Commentary: George Mason’s exit to Atlantic-10 impacts College’s future
Written by Jack Powers|
March 29, 2013
Do you know the feeling of being on a sinking ship?
The William and Mary Athletics Department does.
The cracks that first materialized in the Colonial Athletic Association with the departure of Virginia Commonwealth to the Atlantic 10 in 2012 grew ever more gaping Monday as George Mason announced that it would follow VCU to the A-10 for the fall 2013 season.
The poaching of the CAA’s finest programs isn’t limited to the hands of the A-10. Old Dominion will move to Conference USA next year, and there is significant scuttlebutt that James Madison will follow soon, depriving the College of its last in-state conference rival.
If rivalries are the lifeblood of collegiate programs, somebody should check on the College. Not long ago, Virginia was the cradle of the CAA with five of the 10 original members hailing from the state. Proximity generated animosity, which created excitement for the conference’s games — even if the Tribe didn’t always sport the strongest of teams.
The same can’t be said of today’s CAA. The nine-team conference now spans from Boston to Atlanta with indifference filling the gaps in between. It’s hard to convince the average William and Mary student to be excited enough to go to Kaplan Arena or Zable Stadium to cheer on the Tribe against those darned Seahawks of North Carolina-Wilmington, let alone sell the College’s seething rivalry with the Hofstra Pride to a talented prospective athlete. These aren’t organic rivalries; these are arranged marriages.
What can be done? There’s very little doubt that if the A-10 or Conference USA extended a hand to the College, athletic Director Terry Driscoll would welcome it with a bear-hug.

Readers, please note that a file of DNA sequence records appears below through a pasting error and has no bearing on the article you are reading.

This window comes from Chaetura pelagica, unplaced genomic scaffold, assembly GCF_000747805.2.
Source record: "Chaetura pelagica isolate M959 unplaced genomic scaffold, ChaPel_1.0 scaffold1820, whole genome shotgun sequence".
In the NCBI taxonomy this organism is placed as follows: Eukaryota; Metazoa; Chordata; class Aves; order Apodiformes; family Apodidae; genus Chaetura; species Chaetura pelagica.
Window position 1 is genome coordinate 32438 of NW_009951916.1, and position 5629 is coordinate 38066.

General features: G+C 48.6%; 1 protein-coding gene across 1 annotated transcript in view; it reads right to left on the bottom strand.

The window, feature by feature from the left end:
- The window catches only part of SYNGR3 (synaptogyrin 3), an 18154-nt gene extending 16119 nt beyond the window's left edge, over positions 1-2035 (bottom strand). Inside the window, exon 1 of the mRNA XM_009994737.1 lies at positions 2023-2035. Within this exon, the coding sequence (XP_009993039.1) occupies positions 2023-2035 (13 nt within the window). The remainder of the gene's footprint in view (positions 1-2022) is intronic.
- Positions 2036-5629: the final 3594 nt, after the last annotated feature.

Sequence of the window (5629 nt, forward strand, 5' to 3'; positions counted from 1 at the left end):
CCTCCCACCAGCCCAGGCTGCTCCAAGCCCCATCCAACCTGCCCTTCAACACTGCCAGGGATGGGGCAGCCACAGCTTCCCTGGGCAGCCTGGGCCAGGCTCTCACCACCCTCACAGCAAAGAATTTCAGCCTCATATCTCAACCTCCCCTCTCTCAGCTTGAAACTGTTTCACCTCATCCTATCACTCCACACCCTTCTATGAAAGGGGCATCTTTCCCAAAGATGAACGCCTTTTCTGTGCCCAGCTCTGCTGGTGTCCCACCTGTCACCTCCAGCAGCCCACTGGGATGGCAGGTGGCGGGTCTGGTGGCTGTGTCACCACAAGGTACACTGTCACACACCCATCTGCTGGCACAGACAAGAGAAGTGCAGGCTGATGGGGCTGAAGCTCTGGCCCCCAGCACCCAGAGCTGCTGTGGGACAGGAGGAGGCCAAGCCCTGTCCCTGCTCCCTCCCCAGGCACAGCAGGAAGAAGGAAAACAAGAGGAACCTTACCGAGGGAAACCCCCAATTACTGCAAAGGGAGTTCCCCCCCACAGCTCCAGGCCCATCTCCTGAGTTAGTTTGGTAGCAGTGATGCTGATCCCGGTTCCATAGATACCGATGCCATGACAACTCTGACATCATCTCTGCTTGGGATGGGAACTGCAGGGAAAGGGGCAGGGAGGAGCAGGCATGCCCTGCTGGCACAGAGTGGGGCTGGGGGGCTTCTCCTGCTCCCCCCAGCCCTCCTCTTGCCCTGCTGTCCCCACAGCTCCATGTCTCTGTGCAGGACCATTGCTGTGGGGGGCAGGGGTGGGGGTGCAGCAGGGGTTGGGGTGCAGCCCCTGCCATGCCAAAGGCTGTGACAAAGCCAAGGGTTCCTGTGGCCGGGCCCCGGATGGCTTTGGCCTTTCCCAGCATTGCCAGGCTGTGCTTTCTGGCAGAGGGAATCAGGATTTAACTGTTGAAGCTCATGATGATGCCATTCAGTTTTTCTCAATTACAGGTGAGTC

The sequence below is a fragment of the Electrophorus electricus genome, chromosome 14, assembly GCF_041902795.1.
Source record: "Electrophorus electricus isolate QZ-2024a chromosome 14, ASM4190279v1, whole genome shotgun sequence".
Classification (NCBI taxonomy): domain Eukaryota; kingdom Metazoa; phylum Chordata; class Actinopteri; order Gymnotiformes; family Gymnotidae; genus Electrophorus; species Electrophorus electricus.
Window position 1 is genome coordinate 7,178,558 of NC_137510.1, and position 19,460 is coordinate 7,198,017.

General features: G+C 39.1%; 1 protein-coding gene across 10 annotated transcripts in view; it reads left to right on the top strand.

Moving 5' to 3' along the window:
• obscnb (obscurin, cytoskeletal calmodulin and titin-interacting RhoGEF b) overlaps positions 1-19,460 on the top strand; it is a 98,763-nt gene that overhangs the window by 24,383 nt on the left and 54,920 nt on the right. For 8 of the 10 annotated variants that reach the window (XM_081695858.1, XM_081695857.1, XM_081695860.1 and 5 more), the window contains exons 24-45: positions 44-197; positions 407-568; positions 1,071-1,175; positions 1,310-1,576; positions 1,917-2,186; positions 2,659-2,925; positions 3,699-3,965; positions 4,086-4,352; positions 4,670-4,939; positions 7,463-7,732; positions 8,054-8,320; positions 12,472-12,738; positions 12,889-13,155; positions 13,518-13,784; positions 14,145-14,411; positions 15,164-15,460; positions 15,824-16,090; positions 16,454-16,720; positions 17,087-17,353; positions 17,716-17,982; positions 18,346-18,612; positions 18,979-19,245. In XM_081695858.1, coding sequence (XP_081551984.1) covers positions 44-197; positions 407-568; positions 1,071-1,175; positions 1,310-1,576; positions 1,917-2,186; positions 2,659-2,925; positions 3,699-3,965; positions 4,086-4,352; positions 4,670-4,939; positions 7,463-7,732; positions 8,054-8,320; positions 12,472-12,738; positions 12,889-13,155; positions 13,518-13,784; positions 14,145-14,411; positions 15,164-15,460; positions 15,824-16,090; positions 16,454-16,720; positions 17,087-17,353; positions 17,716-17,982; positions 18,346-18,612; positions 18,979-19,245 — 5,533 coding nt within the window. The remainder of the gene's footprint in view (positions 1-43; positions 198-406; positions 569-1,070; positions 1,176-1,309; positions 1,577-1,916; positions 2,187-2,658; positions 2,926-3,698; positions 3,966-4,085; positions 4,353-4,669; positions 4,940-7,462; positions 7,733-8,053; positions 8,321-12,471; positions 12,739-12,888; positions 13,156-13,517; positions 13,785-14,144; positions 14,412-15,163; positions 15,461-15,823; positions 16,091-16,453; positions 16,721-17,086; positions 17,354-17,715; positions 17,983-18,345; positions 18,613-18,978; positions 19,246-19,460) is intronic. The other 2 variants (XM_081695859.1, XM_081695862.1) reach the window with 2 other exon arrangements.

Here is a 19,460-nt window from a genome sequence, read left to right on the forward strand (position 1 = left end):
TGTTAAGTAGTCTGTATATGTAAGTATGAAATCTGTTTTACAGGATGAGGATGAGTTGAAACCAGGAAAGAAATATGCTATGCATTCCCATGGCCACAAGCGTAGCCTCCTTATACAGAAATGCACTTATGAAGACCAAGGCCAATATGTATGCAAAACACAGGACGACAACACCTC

The Atlantic 10 would be a particularly good fit for the College: The conference’s headquarter is located in nearby Newport News, and joining the A-10 would allow the Tribe to continue its in-state rivalries with Old Dominion, George Mason and Richmond. But such an invitation seems unlikely in the short-term, especially with the Tribe’s recent struggles in football and basketball.
Of course, there is one reason to be giddy with all this restructuring. With all the high-caliber programs fleeing for greener pastures, any program can compete in the new CAA, even one as luckless as the College. They say nothing cures apathy like winning does. As that has long been a chronic problem at the College, the next few years should act as the opportune moment to test that mantra, potentially leading to some conference achievements for the Tribe. The Tribe basketball team might even earn the right to get blown out in the first round of the NCAA tournament.
In the short term, it may be more fun to be the captain of a sinking ship, but the long-term viability of the College’s athletic program resides outside of the CAA.
The whole scenario is sad and unnecessary. The CAA, of which the College is a founding member, has long been a conference that has punched above its weight class, most memorably in the 2006 Final Four with George Mason and the 2011 Final Four with VCU. But in these times of constant conference realignment, the CAA is a trail of falling dominoes.
Now, the College is left with no good options: either toil away in a drab conference with no real rivalries besides JMU or pray to somehow earn a bid into another mid-major conference.
Most likely, the Tribe will gut it out in the CAA for years to come. If that’s the case, I say good riddance, George Mason, and hello, winning — if only until I graduate.